Washington residents may be interested in a story concerning a movement in many states to enact legislation that would mandate shared custody between divorced parents. While many support these laws, others feel that they would limit courts and do a disservice to parents.
Jewish women in Washington state may want to heed the lessons learned by a woman who was legally, but not religiously, divorced from her ex-husband, a devout Orthodox Jew. To avoid her situation, divorce mediation is suggested. They did not enter such a process, however, and two years after the courts dissolved their marriage, her ex-husband had not provided her what is called a "get," a religious divorce in the Orthodox community. Without that get, she was not permitted to date or remarry within her religious group. According to a recent report, her situation was not unique.
Some professionals in the field of family law have reported a trend towards less acrimonious divorces. They state that there is a growing group of ex-spouses who remain friends and deeply involved in each others lives. Couples with children appear to be especially likely to have a more amicable divorce and a friendly relationship afterward.
Washington spouses going through a divorce who wish to make the process less adversarial may want to consider a more collaborative option. Divorce mediation can provide a channel for divorcing spouses to preserve greater financial stability with less conflict.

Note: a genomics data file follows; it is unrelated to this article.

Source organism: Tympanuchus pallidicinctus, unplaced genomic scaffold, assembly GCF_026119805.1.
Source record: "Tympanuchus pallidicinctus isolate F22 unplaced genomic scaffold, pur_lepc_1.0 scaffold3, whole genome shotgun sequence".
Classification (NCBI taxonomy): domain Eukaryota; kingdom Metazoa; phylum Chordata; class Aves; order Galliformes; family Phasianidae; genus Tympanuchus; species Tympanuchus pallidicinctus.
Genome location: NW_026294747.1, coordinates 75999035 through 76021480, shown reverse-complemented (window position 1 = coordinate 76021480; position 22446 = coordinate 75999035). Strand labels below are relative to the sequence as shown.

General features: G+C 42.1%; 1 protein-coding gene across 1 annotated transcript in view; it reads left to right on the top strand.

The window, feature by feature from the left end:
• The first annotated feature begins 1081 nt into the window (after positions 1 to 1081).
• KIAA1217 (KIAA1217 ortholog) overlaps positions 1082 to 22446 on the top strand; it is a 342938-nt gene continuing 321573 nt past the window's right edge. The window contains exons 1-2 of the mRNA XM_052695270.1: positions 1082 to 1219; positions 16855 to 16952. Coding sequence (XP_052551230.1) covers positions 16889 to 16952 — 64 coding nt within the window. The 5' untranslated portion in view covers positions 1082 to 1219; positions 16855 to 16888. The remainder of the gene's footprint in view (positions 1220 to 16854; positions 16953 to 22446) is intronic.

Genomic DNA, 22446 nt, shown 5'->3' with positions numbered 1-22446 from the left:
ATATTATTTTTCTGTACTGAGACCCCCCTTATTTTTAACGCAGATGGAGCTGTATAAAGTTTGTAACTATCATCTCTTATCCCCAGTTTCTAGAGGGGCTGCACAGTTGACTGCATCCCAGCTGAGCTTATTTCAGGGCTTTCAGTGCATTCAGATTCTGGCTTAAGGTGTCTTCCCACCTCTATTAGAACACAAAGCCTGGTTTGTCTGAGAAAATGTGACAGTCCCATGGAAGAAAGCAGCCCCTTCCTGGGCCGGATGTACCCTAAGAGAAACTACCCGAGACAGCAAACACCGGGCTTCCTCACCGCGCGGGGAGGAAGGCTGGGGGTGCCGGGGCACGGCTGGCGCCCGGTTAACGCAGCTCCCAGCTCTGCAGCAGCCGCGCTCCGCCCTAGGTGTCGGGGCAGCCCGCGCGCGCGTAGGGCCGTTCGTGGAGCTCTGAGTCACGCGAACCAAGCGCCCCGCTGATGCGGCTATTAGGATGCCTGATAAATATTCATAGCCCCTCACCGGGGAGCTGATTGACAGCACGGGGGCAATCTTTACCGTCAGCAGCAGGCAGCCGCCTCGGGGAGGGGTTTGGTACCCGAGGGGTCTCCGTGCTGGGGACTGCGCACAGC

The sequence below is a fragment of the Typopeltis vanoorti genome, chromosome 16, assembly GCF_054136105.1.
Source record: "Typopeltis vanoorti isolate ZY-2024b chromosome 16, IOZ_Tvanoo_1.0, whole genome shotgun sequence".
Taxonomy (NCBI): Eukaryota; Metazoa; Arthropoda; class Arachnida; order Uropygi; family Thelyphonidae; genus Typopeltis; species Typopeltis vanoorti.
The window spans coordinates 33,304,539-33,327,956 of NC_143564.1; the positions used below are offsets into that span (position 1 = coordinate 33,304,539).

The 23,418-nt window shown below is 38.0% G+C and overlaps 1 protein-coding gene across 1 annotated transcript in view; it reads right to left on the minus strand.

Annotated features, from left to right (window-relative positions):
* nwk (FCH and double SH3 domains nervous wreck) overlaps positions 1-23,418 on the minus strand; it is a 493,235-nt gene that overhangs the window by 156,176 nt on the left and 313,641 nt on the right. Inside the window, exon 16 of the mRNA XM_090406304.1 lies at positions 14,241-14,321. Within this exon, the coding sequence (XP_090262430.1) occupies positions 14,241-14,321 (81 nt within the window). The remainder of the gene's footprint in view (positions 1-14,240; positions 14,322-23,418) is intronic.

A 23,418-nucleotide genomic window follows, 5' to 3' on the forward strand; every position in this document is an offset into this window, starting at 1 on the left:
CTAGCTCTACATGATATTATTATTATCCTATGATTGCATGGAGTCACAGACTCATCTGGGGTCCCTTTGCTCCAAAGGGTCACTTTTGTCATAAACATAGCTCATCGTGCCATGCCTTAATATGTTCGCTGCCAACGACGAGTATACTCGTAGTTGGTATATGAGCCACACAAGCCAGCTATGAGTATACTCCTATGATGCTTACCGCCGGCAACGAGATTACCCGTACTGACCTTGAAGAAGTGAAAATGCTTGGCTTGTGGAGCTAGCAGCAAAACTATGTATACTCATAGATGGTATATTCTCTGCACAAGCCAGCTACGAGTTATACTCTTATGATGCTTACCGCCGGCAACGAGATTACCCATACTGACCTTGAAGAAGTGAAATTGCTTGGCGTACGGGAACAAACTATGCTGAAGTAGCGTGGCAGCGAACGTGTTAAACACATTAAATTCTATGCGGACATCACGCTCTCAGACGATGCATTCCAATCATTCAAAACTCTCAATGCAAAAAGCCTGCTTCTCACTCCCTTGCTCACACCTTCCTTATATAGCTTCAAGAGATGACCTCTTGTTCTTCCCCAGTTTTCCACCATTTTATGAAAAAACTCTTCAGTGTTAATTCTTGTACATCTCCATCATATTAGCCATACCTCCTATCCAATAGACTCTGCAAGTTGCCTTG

Washington residents who are preparing to divorce may be wondering how to decide who will get to keep the family pet. While most pet owners consider their creatures to be as beloved as children, historically, the law has not treated them as such. Unlike child custody issues, pet disputes typically are not referred to mediation. When judges were asked to decide the fate of a pet, the usual practice was to treat it as a piece of property.
Divorce can be stressful on everyone involved. Couples going through a divorce in Washington and elsewhere know that the lives of their loved ones can be affected as well as their own. Children can often suffer the most. However, there may be steps they can take to minimize some of the financial strain and emotional stress that can result from lengthy and contentious litigation.
According to industry experts, the number of divorce filings are on the rise nationwide, including here in Washington. But what changed in the last few years to start this revolution and is are there alternatives for couples who may want separation without the financial burden?